China’s President Xi Jinping says that Taiwan‘s reunification with the mainland “must and will be fulfilled.” The view from democratic Taiwan is somewhat different.
It’s a threat the islanders have been hearing ever since the 1949 Chinese Civil War, when the Government of the Republic of China was forced to relocate to Taiwan allowing the Chinese Communist Party to establish a new Chinese state: the People’s Republic of China.
But some sense that the increased rhetoric from China in recent months poses a real and present danger. Taiwanese billionaire Robert Tsao has pledged millions of pounds to train three million ‘civilian warriors’ in three years to defend the island should it be required. But will it come to that?
John Murphy is in Taiwan to talk to people there about what they think about the threat from China and whether they’d be prepared to fight to protect what they have.
Presenter: John Murphy
Producer: Ben Carter
Local producer and translator: Joanne Kuo
Production Coordinator: Iona Hammond
Sound Engineer: James Beard
Series Editor: Penny Murphy
The bakers and farmers trying to wean Senegal off imported wheat. Trotting along on a horse and cart, over the bumpy red dirt roads, through the lush green fields of Senegal’s countryside, Oule carries sacks of cargo back to her village. She is the bread lady of Ndor Ndor and she’s selling French baguettes. As a former French colony, the baguette is such a staple of the Senegalese diet, that 8 million loaves are transported out to remote villages, roadside kiosks and high end city bakeries every morning. But wheat doesn’t grow in the West African country, so they are at the mercy of the global markets. Usually they import the majority of their wheat from Russia and Ukraine, but since the war, there have been immense pressures on availability and prices have been soaring. So much so, the government has stepped in to subsidise wheat to keep the cost of a baguette down. But the war has forced bakers to question whether there could be another way of feeding Senegal’s huge appetite for bread.
Tim Whewell meets the bakers experimenting with local grains, like sorghum, millet and fonio, that can grow in Senegal’s climate. But can they convince their customers to change their tastes and say bye-bye baguette?
Produced by Phoebe Keane
A ‘Me Too’ Moment for Israel’s Ultra-Orthodox Jews?
Israel’s ultra-Orthodox Jewish community is struggling to come to terms with high-profile sex abuse scandals. In the past year, two of its leading lights were accused of taking advantage of their status to sexually assault vulnerable women, men, and children. What has added to the shock is how, after one of the alleged attackers committed suicide, religious leaders in this insular, devout community defended him and even blamed his victims for causing his death by speaking out. The response sparked anger and triggered an unprecedented wave of activism to raise awareness of hidden sex abuse within the ultra-Orthodox world. Some are describing it as a “me-too” moment. The BBC’s Middle East Correspondent, Yolande Knell hears from survivors of sexual assault and the campaigners within the ultra-Orthodox community working towards lasting change.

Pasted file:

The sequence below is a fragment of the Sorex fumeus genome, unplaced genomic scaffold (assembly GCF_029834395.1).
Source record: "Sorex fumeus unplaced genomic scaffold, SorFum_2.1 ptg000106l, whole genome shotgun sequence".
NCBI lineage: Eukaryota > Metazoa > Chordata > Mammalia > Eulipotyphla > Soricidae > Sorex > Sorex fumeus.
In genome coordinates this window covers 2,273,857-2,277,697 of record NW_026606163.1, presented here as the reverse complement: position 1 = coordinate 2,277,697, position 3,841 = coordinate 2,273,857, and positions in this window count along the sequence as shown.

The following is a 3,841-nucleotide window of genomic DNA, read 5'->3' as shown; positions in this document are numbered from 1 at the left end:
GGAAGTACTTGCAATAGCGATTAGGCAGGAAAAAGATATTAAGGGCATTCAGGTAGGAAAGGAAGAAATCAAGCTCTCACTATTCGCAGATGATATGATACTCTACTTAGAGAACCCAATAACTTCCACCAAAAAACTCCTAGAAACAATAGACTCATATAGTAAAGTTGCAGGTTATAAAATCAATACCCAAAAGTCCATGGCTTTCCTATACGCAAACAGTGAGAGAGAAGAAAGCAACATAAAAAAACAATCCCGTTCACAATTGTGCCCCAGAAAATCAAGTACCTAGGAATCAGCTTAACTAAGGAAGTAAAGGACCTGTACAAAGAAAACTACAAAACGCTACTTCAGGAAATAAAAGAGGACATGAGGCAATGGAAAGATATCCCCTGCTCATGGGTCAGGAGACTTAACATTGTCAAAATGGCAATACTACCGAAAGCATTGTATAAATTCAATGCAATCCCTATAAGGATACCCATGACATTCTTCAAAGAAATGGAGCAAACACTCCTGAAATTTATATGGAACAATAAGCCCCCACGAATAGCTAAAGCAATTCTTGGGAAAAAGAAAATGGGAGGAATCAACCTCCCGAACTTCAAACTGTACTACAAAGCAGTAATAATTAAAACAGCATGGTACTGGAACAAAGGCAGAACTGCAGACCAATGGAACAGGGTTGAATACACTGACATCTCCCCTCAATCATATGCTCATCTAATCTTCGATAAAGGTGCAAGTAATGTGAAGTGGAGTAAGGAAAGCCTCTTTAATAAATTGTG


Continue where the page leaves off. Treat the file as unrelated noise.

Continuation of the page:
Presenter: Yolande Knell
Producers: Gabrielle Weiniger and Phoebe Keane
Editor: Penny Murphy
Photo: A child sex abuse survivor prays at the grave of his alleged abuser.
The Texas Tank: A Prison Radio Station Changing Lives
The Allan B. Polunsky Unit in Livingston, Texas, used to be known as the Terror Dome for its high rates of inmate violence, murder and suicide. Polunsky houses all the men condemned to death in Texas (currently 185) and nearly 3,000 maximum security prisoners. But since the pandemic, a prison radio station almost entirely run by the men themselves has helped to create community--even for those on death row, who spend 23 hours a day locked alone in their cells.
The Tank beams all kinds of programmes across the prison complex: conversations both gruff and tender; music from R&B to metal; the soundtracks of old movies; inspirational messages from all faiths and none. The station’s steady signal has saved some men from suicide and many from loneliness; it lets family members and inmates dedicate songs to each other and make special shows for those on their way to execution. Maria Margaronis tunes in to The Tank and meets some of the men who say it's changed their lives—even when those lives have just weeks left to run.
Produced by David Goren.
Photo credit (Michael Starghill)
Nigeria’s oil thieves
Illegal oil is big business in the Niger Delta. Oil thieves cut the pipelines, siphoning off oil, which they refine in the bush and sell on the black market. This vast underground industry is a huge employer in the region but it’s a dangerous business. Earlier this year, over 100 people were killed in an explosion at an illegal refinery.
The local government has been cracking down on the illegal oil trade. They say the business is responsible for the worryingly high levels of pollution in the Niger Delta, where a thick black smog hangs over the city of Port Harcourt and oil runs through the waterways, destroying mangroves.
BBC West Africa correspondent Mayeni Jones meets an oil thief king pin, an exuberant local politician, taking on this illegal business and treks deep into the forests of the Niger Delta to visit an underground refinery.
Presenter: Mayeni Jones
Producer: Josephine Casserly
Editor: Penny Murphy
Production Coordinator: Gemma Ashman